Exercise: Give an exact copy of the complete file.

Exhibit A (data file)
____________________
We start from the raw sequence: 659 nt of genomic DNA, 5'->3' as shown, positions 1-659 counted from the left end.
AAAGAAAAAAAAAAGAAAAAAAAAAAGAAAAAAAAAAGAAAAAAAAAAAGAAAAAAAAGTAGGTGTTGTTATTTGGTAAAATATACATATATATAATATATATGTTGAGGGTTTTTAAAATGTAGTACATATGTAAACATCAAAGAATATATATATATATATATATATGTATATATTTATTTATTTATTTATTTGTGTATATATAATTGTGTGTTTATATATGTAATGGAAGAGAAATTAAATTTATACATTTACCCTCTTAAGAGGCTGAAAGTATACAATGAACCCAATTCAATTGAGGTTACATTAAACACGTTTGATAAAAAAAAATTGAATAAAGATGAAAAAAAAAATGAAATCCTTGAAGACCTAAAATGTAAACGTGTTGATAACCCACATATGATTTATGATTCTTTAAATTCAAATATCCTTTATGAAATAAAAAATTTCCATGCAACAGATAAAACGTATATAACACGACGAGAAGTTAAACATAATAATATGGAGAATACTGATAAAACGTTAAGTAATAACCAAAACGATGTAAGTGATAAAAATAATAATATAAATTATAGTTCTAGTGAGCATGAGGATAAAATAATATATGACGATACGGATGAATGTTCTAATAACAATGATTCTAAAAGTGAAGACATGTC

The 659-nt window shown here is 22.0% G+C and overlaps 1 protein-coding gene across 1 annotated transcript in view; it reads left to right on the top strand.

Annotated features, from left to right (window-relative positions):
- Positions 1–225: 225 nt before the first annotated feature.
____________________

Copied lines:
We start from the raw sequence: 659 nt of genomic DNA, 5'->3' as shown, positions 1-659 counted from the left end.
AAAGAAAAAAAAAAGAAAAAAAAAAAGAAAAAAAAAAGAAAAAAAAAAAGAAAAAAAAGTAGGTGTTGTTATTTGGTAAAATATACATATATATAATATATATGTTGAGGGTTTTTAAAATGTAGTACATATGTAAACATCAAAGAATATATATATATATATATATATGTATATATTTATTTATTTATTTATTTGTGTATATATAATTGTGTGTTTATATATGTAATGGAAGAGAAATTAAATTTATACATTTACCCTCTTAAGAGGCTGAAAGTATACAATGAACCCAATTCAATTGAGGTTACATTAAACACGTTTGATAAAAAAAAATTGAATAAAGATGAAAAAAAAAATGAAATCCTTGAAGACCTAAAATGTAAACGTGTTGATAACCCACATATGATTTATGATTCTTTAAATTCAAATATCCTTTATGAAATAAAAAATTTCCATGCAACAGATAAAACGTATATAACACGACGAGAAGTTAAACATAATAATATGGAGAATACTGATAAAACGTTAAGTAATAACCAAAACGATGTAAGTGATAAAAATAATAATATAAATTATAGTTCTAGTGAGCATGAGGATAAAATAATATATGACGATACGGATGAATGTTCTAATAACAATGATTCTAAAAGTGAAGACATGTC

The 659-nt window shown here is 22.0% G+C and overlaps 1 protein-coding gene across 1 annotated transcript in view; it reads left to right on the top strand.

Annotated features, from left to right (window-relative positions):
- Positions 1–225: 225 nt before the first annotated feature.